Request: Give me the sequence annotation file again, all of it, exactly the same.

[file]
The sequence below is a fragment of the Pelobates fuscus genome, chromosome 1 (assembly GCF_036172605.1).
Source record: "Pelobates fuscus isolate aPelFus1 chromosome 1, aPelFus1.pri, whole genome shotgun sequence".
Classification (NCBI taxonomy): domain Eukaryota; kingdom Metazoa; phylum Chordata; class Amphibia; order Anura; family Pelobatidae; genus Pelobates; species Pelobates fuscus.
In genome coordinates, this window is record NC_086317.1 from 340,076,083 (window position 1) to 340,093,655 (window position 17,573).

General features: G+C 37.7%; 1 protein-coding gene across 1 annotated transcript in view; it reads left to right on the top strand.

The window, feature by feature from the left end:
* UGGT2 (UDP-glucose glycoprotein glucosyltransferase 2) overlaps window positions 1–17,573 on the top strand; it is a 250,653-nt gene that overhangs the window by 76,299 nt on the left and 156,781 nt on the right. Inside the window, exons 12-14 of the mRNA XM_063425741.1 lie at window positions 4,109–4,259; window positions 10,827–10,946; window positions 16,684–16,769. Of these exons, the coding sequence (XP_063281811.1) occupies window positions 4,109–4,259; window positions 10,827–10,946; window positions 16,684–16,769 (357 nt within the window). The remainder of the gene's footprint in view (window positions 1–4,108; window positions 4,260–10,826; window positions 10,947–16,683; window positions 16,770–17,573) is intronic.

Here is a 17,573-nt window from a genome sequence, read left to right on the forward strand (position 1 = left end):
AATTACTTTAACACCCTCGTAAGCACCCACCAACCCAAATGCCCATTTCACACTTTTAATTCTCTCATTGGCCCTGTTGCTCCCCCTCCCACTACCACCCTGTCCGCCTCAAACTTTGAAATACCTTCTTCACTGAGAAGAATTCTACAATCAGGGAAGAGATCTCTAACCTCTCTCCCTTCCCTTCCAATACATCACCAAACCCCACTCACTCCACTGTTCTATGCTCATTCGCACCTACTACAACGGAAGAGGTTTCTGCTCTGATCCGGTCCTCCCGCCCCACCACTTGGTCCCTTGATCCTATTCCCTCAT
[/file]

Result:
The sequence below is a fragment of the Pelobates fuscus genome, chromosome 1 (assembly GCF_036172605.1).
Source record: "Pelobates fuscus isolate aPelFus1 chromosome 1, aPelFus1.pri, whole genome shotgun sequence".
Classification (NCBI taxonomy): domain Eukaryota; kingdom Metazoa; phylum Chordata; class Amphibia; order Anura; family Pelobatidae; genus Pelobates; species Pelobates fuscus.
In genome coordinates, this window is record NC_086317.1 from 340,076,083 (window position 1) to 340,093,655 (window position 17,573).

General features: G+C 37.7%; 1 protein-coding gene across 1 annotated transcript in view; it reads left to right on the top strand.

The window, feature by feature from the left end:
* UGGT2 (UDP-glucose glycoprotein glucosyltransferase 2) overlaps window positions 1–17,573 on the top strand; it is a 250,653-nt gene that overhangs the window by 76,299 nt on the left and 156,781 nt on the right. Inside the window, exons 12-14 of the mRNA XM_063425741.1 lie at window positions 4,109–4,259; window positions 10,827–10,946; window positions 16,684–16,769. Of these exons, the coding sequence (XP_063281811.1) occupies window positions 4,109–4,259; window positions 10,827–10,946; window positions 16,684–16,769 (357 nt within the window). The remainder of the gene's footprint in view (window positions 1–4,108; window positions 4,260–10,826; window positions 10,947–16,683; window positions 16,770–17,573) is intronic.

Here is a 17,573-nt window from a genome sequence, read left to right on the forward strand (position 1 = left end):
AATTACTTTAACACCCTCGTAAGCACCCACCAACCCAAATGCCCATTTCACACTTTTAATTCTCTCATTGGCCCTGTTGCTCCCCCTCCCACTACCACCCTGTCCGCCTCAAACTTTGAAATACCTTCTTCACTGAGAAGAATTCTACAATCAGGGAAGAGATCTCTAACCTCTCTCCCTTCCCTTCCAATACATCACCAAACCCCACTCACTCCACTGTTCTATGCTCATTCGCACCTACTACAACGGAAGAGGTTTCTGCTCTGATCCGGTCCTCCCGCCCCACCACTTGGTCCCTTGATCCTATTCCCTCAT